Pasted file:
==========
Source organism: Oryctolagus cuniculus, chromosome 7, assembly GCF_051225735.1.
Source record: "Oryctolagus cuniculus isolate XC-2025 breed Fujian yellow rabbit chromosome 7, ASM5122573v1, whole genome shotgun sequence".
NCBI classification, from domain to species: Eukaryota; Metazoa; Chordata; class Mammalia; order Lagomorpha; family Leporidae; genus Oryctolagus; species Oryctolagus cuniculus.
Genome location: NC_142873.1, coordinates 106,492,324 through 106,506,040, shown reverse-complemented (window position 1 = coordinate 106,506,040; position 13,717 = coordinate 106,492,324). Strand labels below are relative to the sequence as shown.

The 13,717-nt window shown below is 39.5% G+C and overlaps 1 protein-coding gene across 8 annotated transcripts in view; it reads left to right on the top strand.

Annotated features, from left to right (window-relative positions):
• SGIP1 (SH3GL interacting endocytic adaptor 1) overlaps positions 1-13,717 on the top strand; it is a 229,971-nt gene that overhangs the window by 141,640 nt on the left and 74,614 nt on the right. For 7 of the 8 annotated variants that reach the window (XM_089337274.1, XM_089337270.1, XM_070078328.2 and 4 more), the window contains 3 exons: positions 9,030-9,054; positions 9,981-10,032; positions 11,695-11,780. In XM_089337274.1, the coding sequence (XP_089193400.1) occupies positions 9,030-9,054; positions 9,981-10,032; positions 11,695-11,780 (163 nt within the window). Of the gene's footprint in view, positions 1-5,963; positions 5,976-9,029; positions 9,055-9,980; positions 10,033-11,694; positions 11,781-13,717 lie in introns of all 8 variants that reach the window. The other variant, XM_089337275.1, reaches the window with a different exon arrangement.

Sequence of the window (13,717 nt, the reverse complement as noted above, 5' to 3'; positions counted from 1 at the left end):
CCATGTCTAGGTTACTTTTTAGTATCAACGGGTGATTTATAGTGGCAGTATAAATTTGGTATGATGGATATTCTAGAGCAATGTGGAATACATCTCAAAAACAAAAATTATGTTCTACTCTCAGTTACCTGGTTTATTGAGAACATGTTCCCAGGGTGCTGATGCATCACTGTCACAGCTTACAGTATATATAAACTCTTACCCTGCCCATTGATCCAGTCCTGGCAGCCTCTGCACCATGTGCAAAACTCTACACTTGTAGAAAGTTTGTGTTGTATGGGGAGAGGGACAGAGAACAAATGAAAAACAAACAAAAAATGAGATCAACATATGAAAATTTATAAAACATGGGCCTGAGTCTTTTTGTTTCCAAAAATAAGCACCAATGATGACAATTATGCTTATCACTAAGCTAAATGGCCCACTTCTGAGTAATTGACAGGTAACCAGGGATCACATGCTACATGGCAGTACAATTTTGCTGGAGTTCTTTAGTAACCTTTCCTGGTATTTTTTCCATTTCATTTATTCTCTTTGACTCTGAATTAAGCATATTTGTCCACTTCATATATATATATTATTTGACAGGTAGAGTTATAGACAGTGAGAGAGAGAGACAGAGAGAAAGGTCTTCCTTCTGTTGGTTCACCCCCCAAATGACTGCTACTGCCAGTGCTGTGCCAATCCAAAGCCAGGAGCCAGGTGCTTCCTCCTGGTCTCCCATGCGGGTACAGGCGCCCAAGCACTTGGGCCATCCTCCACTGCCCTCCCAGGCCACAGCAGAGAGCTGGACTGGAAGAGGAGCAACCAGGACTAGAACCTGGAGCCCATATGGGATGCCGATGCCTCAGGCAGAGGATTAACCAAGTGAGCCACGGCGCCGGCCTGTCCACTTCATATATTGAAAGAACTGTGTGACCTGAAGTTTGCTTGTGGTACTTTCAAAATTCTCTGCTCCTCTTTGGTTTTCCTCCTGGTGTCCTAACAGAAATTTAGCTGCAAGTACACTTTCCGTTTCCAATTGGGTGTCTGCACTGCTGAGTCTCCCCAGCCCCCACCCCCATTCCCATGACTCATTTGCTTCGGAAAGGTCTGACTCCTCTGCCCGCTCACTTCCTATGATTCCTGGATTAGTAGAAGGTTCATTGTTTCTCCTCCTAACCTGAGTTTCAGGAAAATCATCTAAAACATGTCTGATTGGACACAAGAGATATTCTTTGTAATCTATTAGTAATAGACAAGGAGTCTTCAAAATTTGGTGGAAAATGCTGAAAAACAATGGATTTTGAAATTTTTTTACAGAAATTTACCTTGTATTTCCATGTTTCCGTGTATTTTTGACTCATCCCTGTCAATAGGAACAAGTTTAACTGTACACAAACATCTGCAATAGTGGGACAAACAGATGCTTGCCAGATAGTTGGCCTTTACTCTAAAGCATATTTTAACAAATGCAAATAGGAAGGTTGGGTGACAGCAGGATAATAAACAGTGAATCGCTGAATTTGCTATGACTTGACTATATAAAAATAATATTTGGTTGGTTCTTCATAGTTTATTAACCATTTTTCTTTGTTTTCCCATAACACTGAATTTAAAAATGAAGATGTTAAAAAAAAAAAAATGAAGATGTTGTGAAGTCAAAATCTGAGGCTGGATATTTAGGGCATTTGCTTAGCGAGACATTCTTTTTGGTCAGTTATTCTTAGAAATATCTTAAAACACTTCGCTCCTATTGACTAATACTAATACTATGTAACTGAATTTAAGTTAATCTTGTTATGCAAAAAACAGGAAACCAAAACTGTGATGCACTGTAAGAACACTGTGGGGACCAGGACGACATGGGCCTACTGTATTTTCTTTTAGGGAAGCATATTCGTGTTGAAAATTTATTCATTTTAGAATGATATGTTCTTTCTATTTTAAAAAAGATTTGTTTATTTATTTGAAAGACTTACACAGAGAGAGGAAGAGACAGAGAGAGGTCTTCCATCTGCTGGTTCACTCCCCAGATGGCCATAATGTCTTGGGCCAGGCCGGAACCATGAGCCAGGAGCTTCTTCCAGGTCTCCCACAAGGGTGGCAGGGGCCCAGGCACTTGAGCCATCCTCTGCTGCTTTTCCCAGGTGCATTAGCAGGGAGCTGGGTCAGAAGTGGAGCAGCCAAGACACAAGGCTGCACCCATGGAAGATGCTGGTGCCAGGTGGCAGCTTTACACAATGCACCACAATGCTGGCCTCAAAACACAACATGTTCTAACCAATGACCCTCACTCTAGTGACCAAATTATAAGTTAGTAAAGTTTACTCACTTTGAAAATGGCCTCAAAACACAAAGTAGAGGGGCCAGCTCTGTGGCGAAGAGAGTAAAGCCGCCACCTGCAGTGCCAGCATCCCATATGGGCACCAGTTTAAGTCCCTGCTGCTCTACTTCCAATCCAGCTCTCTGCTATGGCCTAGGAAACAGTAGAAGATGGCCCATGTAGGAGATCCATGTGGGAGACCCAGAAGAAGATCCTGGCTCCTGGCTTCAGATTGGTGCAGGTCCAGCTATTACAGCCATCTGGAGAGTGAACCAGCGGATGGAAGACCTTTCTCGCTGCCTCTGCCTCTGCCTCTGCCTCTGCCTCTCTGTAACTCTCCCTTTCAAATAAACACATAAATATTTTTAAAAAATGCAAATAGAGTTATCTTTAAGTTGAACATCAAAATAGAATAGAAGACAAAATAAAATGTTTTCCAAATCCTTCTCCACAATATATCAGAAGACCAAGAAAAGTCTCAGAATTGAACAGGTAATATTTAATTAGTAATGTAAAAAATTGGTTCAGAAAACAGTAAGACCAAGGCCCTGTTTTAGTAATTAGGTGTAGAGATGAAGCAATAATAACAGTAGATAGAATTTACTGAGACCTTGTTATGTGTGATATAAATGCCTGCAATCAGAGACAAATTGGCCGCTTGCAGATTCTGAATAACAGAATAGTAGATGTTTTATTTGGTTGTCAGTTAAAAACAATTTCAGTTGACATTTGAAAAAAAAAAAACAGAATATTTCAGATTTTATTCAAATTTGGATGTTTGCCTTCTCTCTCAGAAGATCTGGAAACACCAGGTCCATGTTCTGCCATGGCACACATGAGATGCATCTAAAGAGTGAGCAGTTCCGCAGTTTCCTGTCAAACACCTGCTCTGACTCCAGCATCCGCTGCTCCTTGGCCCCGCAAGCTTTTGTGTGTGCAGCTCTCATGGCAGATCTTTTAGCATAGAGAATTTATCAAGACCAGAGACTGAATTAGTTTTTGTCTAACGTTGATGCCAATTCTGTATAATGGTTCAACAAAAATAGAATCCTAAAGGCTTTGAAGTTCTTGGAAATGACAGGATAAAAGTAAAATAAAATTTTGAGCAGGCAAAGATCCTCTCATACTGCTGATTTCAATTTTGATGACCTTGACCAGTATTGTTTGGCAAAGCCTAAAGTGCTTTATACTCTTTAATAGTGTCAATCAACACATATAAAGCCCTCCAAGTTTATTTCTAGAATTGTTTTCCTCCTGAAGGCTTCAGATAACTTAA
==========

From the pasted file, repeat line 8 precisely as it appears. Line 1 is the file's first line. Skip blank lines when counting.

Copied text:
Sequence of the window (13,717 nt, the reverse complement as noted above, 5' to 3'; positions counted from 1 at the left end):